“Love is love” is the message many people sent across Maryland on Sunday, June 25 2023 as they filled Veterans Plaza in Montgomery County together to celebrate the annual MoCo pride festival.

The event began with many passionate tablers, including large national groups such as Moms Demand Action and Planned Parenthood as well as smaller groups such as Endo Queer. The celebrations also began with talented performers, cheers, and people expressing themselves freely, even though it took place during a hard time for many LGBTQ individuals given the climate of anti-gay legislation.

This hard time didn’t stop MoCo from keeping safety as a top priority. At MoCo Pride, they had volunteers checking on attendees and ensuring everything was alright. They also offered water to make sure that guests stayed hydrated while enjoying the day–it’s easy when you’re having fun in the summer to get dehydrated quickly.

For our group, Queer Youth Assemble, we began our tabling with an activity where people of all ages could come together to create beautiful handwritten messages for trans people. Even those who weren’t super artistic were able to spread joy. Some cards featured handwritten messages like “You are always enough,” and “I am the proud father of a trans son… My son is so brave and he is strong and he is himself!” Another volunteer at the table said, “I have a friend who is closeted and trans that came out to me and is pretty insecure about it, so I was trying to write the card like I would be supporting her.” We ended the tabling with 215 cards which surprised all of us, some with long messages and some with short messages.

“I know how scary it is to be yourself and how important it can be to have just a little support.”

Apollo (he/they/neos)

Regardless of the message, each card still means a lot and has a big impact. “I know how scary it is to be yourself and how important it can be to have just a little support,” said Apollo (he/they/neos), a Queer Youth Assemble volunteer. “Especially for younger trans people who may be struggling.” The messages will be sent to Point Of Pride. If you want to get involved in spreading joy to trans individuals, details can be found here. Everyone can get involved; it’s super easy–you just need paper and something to write with.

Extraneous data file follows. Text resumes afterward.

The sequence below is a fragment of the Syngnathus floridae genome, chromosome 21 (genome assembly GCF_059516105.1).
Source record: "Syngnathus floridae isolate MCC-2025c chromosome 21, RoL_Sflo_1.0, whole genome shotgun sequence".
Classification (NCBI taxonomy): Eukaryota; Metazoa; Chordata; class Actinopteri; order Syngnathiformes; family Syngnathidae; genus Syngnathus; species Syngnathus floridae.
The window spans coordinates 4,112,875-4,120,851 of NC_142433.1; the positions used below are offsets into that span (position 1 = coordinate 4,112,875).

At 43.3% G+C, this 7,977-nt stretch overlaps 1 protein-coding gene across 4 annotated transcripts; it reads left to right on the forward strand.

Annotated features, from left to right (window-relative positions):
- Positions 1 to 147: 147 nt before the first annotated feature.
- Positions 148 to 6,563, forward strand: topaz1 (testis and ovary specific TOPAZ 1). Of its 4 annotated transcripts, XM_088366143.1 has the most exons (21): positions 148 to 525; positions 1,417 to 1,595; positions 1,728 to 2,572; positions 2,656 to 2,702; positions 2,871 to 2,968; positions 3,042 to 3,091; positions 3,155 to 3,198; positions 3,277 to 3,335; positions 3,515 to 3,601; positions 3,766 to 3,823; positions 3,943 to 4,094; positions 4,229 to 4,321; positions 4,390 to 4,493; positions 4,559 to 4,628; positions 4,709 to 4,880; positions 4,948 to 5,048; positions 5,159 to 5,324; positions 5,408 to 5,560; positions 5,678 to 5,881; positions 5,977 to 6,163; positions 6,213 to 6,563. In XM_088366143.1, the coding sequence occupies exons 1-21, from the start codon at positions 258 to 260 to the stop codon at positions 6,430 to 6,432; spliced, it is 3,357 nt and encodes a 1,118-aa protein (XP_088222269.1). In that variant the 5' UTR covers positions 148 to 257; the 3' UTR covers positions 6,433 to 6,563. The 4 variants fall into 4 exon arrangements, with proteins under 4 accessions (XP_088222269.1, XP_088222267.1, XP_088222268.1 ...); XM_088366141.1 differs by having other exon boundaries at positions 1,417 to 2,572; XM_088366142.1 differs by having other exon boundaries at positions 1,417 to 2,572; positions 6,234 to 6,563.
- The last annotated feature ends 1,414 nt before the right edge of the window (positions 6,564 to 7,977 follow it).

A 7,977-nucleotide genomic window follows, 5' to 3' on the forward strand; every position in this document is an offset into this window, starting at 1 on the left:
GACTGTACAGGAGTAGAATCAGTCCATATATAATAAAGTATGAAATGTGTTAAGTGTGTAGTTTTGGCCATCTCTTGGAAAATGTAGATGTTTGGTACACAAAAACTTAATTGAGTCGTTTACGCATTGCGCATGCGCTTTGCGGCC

We also offered a way for people who may not be very educated on queer issues to learn how to become a better ally by handing out an Ally Zine. We had small ones, big ones, and some featuring open dyslexic fonts. They were handmade by Xander (he/him),  our QYA Head Of Programs.

Another booth that was right next to ours was called Endo Queer. It is women-, black-, and queer-led and is a space for LGBTQ people with endometriosis and similar illnesses. It was founded by Les Henderson. It is really encouraging to see this organization and numerous other organizations working together for a variety of causes since they can have an impact and help individuals feel less alone.

Overall, Pride in the Plaza is definitely a great event to visit if you can next year because you get to see people freely expressing themselves, many unique groups, and amazing performances. You can also get free pride stuff. “I thought it was awesome. It was so fun and the community felt amazing. Even the way everyone reacted to the protestors. Really reminded me that love will always be stronger than hate,” remarked Apollo.

  • Edie (she/her) is a high schooler who hopes to join the fight for human rights and support those who are queer and disabled, and she likes helping others in her community. She also loves supporting artists as well as doing art herself. She runs her own organization called We Are Artistic.